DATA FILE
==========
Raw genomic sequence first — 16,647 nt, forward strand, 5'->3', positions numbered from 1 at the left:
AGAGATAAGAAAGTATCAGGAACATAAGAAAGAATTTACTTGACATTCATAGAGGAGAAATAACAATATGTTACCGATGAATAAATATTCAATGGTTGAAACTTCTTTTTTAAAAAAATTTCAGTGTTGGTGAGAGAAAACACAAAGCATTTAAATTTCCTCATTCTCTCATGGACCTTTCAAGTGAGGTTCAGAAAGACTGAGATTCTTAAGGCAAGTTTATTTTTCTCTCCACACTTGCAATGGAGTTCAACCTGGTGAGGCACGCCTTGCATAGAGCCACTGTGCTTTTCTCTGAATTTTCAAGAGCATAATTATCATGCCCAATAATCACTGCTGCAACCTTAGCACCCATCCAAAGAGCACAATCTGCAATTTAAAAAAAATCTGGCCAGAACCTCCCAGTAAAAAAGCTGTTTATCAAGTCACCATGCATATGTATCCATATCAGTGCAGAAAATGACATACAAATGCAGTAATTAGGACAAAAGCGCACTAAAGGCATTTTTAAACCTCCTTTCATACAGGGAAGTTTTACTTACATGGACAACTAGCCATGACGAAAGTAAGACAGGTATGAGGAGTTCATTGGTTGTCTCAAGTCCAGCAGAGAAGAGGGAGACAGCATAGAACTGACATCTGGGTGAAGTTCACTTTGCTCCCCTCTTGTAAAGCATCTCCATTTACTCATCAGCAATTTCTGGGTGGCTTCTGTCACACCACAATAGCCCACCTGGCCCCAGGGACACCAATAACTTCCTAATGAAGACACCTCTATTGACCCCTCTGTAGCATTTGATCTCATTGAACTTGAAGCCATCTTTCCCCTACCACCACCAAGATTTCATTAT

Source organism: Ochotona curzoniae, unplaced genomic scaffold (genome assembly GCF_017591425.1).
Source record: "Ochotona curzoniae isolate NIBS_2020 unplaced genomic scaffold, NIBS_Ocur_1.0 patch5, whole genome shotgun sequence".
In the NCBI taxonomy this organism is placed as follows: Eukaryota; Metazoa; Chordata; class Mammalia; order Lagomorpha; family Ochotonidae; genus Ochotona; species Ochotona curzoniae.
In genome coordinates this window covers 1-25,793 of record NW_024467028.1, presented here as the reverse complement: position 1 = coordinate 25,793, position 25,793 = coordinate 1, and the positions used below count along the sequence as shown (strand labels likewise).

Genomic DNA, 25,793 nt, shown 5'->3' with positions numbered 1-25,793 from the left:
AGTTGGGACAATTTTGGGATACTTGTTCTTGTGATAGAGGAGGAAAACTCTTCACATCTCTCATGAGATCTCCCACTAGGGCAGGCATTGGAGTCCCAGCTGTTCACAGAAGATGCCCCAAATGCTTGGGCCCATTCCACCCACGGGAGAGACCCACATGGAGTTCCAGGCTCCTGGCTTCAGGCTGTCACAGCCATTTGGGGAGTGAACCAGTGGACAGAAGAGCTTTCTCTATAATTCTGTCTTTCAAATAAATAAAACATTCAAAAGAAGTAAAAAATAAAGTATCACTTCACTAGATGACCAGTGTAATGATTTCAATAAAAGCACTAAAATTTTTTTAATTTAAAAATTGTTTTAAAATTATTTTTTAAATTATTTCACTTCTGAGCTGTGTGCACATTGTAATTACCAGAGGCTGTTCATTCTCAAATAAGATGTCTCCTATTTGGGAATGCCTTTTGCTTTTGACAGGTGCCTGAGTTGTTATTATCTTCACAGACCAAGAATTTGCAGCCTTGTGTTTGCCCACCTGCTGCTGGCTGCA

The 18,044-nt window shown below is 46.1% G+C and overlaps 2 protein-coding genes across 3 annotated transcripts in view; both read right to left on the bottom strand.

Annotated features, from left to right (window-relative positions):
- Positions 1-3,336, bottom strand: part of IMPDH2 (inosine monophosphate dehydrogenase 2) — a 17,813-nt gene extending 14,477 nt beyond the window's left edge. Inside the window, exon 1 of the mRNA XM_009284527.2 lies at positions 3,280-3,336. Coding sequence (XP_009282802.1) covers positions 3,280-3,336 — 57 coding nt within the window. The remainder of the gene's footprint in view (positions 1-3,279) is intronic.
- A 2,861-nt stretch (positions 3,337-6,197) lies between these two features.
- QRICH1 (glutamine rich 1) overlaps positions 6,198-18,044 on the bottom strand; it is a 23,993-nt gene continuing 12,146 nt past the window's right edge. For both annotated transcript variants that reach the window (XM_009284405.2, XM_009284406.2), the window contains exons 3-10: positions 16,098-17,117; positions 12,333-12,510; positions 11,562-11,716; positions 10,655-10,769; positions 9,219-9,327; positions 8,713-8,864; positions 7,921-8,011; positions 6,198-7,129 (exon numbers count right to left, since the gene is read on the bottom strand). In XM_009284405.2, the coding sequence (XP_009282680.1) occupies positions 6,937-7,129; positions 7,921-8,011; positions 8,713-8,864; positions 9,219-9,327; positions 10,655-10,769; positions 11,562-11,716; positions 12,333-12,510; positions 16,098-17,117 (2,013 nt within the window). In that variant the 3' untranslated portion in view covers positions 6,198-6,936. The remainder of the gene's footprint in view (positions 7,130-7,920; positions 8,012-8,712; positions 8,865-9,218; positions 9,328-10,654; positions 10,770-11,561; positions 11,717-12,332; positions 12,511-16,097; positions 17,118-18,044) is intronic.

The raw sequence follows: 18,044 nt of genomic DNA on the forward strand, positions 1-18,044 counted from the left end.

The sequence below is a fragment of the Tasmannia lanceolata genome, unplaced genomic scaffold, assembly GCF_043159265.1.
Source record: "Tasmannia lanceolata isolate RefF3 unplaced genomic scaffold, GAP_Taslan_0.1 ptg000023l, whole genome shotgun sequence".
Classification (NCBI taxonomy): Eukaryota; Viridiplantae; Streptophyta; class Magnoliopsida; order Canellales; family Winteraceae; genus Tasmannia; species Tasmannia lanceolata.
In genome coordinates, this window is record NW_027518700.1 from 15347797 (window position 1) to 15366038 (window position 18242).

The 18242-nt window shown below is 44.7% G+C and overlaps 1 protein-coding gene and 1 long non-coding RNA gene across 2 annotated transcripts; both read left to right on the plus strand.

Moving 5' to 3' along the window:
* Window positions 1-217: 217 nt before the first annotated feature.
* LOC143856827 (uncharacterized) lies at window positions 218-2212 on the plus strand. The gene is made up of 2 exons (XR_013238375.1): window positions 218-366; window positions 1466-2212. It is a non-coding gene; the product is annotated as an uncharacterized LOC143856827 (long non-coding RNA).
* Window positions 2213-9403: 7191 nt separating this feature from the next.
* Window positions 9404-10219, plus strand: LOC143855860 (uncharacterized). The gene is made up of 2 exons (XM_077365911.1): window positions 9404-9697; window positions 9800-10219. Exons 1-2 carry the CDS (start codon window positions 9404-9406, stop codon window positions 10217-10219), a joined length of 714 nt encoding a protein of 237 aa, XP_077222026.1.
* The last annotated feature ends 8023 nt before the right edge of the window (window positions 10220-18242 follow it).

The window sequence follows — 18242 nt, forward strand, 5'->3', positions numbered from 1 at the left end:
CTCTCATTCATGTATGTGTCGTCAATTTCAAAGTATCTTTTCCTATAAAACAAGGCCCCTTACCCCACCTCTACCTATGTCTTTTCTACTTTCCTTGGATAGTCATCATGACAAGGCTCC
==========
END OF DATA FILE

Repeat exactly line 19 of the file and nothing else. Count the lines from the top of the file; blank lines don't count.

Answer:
The 18242-nt window shown below is 44.7% G+C and overlaps 1 protein-coding gene and 1 long non-coding RNA gene across 2 annotated transcripts; both read left to right on the plus strand.